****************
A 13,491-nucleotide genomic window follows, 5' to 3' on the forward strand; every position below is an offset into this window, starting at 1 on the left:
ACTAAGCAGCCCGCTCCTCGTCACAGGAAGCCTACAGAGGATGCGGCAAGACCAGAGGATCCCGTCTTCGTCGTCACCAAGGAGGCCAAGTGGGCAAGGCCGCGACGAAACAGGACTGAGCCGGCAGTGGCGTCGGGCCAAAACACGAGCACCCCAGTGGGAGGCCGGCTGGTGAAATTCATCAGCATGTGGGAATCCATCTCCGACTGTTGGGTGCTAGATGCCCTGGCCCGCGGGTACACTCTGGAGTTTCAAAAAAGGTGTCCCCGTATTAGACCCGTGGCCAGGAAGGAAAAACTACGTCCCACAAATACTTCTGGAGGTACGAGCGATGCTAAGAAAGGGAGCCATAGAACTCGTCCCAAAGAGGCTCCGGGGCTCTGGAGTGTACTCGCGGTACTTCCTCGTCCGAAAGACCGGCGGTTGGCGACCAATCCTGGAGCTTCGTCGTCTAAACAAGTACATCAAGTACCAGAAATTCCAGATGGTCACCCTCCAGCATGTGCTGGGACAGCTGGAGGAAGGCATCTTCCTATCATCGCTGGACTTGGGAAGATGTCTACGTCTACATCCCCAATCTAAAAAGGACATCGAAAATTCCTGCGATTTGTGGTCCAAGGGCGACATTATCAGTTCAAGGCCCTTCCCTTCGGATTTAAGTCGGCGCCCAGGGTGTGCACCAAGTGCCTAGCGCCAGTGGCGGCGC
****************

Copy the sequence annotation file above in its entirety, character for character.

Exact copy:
A 13,491-nucleotide genomic window follows, 5' to 3' on the forward strand; every position below is an offset into this window, starting at 1 on the left:
ACTAAGCAGCCCGCTCCTCGTCACAGGAAGCCTACAGAGGATGCGGCAAGACCAGAGGATCCCGTCTTCGTCGTCACCAAGGAGGCCAAGTGGGCAAGGCCGCGACGAAACAGGACTGAGCCGGCAGTGGCGTCGGGCCAAAACACGAGCACCCCAGTGGGAGGCCGGCTGGTGAAATTCATCAGCATGTGGGAATCCATCTCCGACTGTTGGGTGCTAGATGCCCTGGCCCGCGGGTACACTCTGGAGTTTCAAAAAAGGTGTCCCCGTATTAGACCCGTGGCCAGGAAGGAAAAACTACGTCCCACAAATACTTCTGGAGGTACGAGCGATGCTAAGAAAGGGAGCCATAGAACTCGTCCCAAAGAGGCTCCGGGGCTCTGGAGTGTACTCGCGGTACTTCCTCGTCCGAAAGACCGGCGGTTGGCGACCAATCCTGGAGCTTCGTCGTCTAAACAAGTACATCAAGTACCAGAAATTCCAGATGGTCACCCTCCAGCATGTGCTGGGACAGCTGGAGGAAGGCATCTTCCTATCATCGCTGGACTTGGGAAGATGTCTACGTCTACATCCCCAATCTAAAAAGGACATCGAAAATTCCTGCGATTTGTGGTCCAAGGGCGACATTATCAGTTCAAGGCCCTTCCCTTCGGATTTAAGTCGGCGCCCAGGGTGTGCACCAAGTGCCTAGCGCCAGTGGCGGCGC